EE Student Information

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EE Student Information, Spring Quarter through Academic Year 2020-2021: FAQs and Updated EE Course List.

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SmartGrid

Toward Real-Time Monitoring, Look-Ahead Assessment and Forecasting Engine for Active Distribution Networks [SmartGrid Seminar]

Topic: 
Toward Real-Time Monitoring, Look-Ahead Assessment and Forecasting Engine for Active Distribution Networks
Abstract / Description: 

United Kingdom Power Networks (UKPN) provides power to a quarter of the UK's population via its electricity distribution networks in London that span to the east and southeast of England. This talk will present an advanced distribution analytics power network tool (ADAPT) codeveloped by BSI and UKPN. ADAPT is an advanced real-time monitoring, state estimation platform, contingency analysis, corrective control. In addition, look ahead platform (30 minutes to 2 hours ahead) offers look-ahead assessment of the network taking the uncertainties of renewable energy into account. ADAPT completes with energy forecasting tools which provide input into forecasting future system cases (e.g. 1 hour ahead to 24 hours ahead). ADAPT has several key features such as: State Estimation, Power flow, Contingency Analysis, Interactive Single Line Diagram (132 kV, 33 kV, and external connections), Energy forecaster for load, solar, and wind, Corrective control for removing violations in the system. The ADAPT platform provides operators and engineers real-time situational awareness and facilitates network reliability management as new distributed generation comes online. It also enhances the capability of outage planners to minimize constraints placed on the output from distributed generators during the summer maintenance season and during any major construction and reconfiguration activities. The Look-Ahead mode allows engineers to include the uncertainty of renewable output as well as energy forecasting to produce cases with new renewable contingencies and alternate dispatch cases. Some challenges faced during the development of ADAPT will also be presented. A by-product of the tool's analysis capabilities can also identify root causes of system and component power losses as well as ways to minimize them. Some challenges and theoretical issues faced during the development of ADAPT will also be presented.


This quarter's speakers are renowned experts in power and energy systems, and we believe they will bring novel insights and fruitful discussions to Stanford. This seminar is offered as a 1 unit seminar course, CEE 272T/EE292T for interested students. This course can be repeated for credit for the students.

SmartGrid Seminar Organization Team:

  • Ram Rajagopal, Assistant Professor, Civil and Environmental Engineering
  • Chin-Woo Tan, Director, Stanford Smart Grid Lab
  • Wenyuan Tang, Postdoctoral Scholar, Civil and Environmental Engineering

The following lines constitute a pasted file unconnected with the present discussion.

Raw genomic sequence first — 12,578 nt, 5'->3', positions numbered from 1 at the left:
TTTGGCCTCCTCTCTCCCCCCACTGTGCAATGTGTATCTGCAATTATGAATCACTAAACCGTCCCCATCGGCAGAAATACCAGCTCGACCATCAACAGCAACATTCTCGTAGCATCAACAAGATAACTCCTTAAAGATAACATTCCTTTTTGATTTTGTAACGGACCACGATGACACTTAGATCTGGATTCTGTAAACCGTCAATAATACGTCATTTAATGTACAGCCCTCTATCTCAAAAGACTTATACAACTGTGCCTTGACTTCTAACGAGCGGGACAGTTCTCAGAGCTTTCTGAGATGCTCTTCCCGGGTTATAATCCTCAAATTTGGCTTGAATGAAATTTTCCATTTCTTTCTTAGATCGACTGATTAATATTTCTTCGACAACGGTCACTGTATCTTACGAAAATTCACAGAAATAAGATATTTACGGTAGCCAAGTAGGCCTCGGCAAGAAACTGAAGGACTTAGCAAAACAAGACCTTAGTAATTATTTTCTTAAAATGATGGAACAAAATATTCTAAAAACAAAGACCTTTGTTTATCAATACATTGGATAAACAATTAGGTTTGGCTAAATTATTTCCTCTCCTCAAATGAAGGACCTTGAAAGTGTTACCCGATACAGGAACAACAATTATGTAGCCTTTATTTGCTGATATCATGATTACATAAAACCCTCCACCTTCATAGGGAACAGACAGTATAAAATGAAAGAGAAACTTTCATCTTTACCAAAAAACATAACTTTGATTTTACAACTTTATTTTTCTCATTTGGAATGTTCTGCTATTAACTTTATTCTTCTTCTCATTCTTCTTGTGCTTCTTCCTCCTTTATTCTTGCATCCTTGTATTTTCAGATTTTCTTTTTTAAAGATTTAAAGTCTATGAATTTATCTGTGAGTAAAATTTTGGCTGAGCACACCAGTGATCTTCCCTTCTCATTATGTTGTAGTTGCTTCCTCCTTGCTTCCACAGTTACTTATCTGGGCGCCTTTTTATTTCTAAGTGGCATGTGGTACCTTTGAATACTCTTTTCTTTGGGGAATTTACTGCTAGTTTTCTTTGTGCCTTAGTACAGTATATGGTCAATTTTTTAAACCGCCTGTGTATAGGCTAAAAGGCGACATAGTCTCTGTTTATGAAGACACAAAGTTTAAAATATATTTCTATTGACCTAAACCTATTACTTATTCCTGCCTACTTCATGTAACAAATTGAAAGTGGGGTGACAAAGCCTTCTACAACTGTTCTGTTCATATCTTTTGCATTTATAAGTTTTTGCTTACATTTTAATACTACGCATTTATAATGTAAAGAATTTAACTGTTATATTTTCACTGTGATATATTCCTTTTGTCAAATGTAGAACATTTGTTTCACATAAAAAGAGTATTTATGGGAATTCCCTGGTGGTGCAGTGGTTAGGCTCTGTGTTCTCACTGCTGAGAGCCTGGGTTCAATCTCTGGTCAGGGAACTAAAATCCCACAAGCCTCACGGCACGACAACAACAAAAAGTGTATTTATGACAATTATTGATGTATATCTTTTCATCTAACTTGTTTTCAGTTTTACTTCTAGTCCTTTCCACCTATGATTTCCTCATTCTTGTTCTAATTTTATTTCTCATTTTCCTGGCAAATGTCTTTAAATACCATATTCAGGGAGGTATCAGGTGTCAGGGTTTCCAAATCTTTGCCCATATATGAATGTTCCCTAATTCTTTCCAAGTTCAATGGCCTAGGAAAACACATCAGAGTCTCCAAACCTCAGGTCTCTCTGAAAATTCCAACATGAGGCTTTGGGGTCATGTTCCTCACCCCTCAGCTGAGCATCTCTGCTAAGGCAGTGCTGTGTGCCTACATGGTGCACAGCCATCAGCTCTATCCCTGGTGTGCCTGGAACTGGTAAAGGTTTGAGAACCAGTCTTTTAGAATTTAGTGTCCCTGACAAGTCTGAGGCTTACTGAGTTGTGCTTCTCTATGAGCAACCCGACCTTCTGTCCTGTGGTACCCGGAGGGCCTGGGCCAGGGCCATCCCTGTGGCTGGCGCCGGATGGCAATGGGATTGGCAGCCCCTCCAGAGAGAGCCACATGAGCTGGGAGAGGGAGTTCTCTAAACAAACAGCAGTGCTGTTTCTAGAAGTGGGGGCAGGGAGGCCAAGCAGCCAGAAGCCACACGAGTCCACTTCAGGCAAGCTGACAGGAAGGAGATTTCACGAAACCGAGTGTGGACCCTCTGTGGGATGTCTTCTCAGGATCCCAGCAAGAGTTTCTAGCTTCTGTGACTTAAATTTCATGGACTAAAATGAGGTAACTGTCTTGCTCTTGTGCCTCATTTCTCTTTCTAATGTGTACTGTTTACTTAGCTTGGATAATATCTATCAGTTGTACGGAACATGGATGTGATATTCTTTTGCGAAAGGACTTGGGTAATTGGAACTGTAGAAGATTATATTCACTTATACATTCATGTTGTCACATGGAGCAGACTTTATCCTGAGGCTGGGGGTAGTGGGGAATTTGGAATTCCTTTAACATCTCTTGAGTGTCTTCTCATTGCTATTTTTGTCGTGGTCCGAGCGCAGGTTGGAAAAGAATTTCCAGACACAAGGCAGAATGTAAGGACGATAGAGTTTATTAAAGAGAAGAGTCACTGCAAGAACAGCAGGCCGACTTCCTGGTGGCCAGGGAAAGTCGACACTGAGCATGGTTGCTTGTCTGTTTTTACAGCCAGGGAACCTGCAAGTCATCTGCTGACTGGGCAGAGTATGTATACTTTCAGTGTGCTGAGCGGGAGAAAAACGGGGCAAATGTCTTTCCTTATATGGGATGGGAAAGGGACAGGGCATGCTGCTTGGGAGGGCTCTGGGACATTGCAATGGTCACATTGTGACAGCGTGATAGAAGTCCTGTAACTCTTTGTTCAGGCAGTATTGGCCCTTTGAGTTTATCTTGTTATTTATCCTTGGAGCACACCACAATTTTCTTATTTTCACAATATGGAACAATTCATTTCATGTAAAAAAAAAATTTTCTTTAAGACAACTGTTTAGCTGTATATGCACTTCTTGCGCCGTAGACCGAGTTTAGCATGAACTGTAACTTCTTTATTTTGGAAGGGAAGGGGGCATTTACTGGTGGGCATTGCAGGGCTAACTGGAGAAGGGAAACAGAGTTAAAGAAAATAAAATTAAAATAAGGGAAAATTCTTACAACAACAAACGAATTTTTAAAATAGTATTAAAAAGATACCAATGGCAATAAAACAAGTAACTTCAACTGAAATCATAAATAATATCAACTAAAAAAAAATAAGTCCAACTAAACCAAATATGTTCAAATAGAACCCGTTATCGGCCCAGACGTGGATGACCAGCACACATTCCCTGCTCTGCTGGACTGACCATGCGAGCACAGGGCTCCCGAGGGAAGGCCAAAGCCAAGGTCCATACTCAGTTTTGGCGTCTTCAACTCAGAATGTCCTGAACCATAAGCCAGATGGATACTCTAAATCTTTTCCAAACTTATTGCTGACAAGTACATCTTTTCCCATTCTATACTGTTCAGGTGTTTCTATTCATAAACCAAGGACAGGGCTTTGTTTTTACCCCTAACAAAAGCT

• Yuting Ji, Postdoctoral Scholar, Civil and Environmental Engineering
  • Emre Kara, Associate Staff Scientist, SLAC
Date and Time: 
Thursday, May 4, 2017 - 1:30pm
Venue: 
Shriram 104

Smart grids and energy systems [SmartGrid Seminar]

Topic: 
Smart grids and energy systems
Abstract / Description: 

As the share of renewable energy becomes an increasing part of electricity generation, electric vehicles (EVs) have the potential to be used as virtual power plants (VPP) to provide reliable back-up power. This could generate additional profits for EV carsharing rental firms. We design a computational control mechanism for VPPs that decide whether EVs should be charging, discharging, or rented out. We validate our computational design by developing a discrete-event simulation platform based on real-time GPS information from 1,100 electric cars from Daimler's carsharing service Car2Go in San Diego, Amsterdam, and Stuttgart. We compute trading prices (bids and asks) for participating in secondary control reserve markets and investigate what effect the density of charging infrastructure, battery technology, and rental demand for vehicles have on the pay-off for the carsharing fleet. We show that VPPs can create sustainable revenue streams for electric vehicle carsharing fleets without compromising their rental business.

The theme of this quarter's Stanford SmartGrid seminar series is on smart grids and energy systems, scheduled to be held on Thursdays, with speakers from academic institutions and industry.


This quarter's speakers are renowned experts in power and energy systems, and we believe they will bring novel insights and fruitful discussions to Stanford. This seminar is offered as a 1 unit seminar course, CEE 272T/EE292T for interested students. This course can be repeated for credit for the students.

SmartGrid Seminar Organization Team:

  • Ram Rajagopal, Assistant Professor, Civil and Environmental Engineering
  • Chin-Woo Tan, Director, Stanford Smart Grid Lab
  • Wenyuan Tang, Postdoctoral Scholar, Civil and Environmental Engineering
  • Yuting Ji, Postdoctoral Scholar, Civil and Environmental Engineering
  • Emre Kara, Associate Staff Scientist, SLAC
Date and Time: 
Thursday, April 27, 2017 - 1:30pm
Venue: 
Shriram 104

Online Optimization of Virtual Power Plant [SmartGrid Seminar]

Topic: 
Online Optimization of Virtual Power Plant
Abstract / Description: 

Traditional approaches for regulating and maintaining system frequency in power transmission systems leverage primary frequency response, automatic generation control (AGC), and regulation services provided by synchronous generators. In the future, on the other hand, distributed energy resources (DERs) at both utility level and in commercial/residential settings are envisioned to complement traditional generation-side capabilities at multiple time scales to aid frequency regulation and maintaining a reliable system operation. Aligned with this emerging vision, this talk considers a distribution system featuring DERs, and presents a system-theoretic optimization strategy for DERs that enables a distribution feeder to emulate a virtual power plant effectively providing services to the main grid at multiple temporal scales. An online distributed algorithm for DERs is designed to enable the active and reactive power at the feeder head to track given setpoints (e.g, dispatch, ramp, or AGC signals), while concurrently ensuring that electrical quantities are within given limits throughout the feeder. The design of the online algorithm leverages primal-dual gradient methods applied to pertinent minimax problems, and its stability is analyzed under a time-varying optimization formalism. The talk will also demonstrates how individual DERs can provide primary frequency response; particularly, power-frequency droop slopes for individual DERs can be designed so that the distribution feeder presents a guaranteed frequency-regulation characteristic at the feeder head.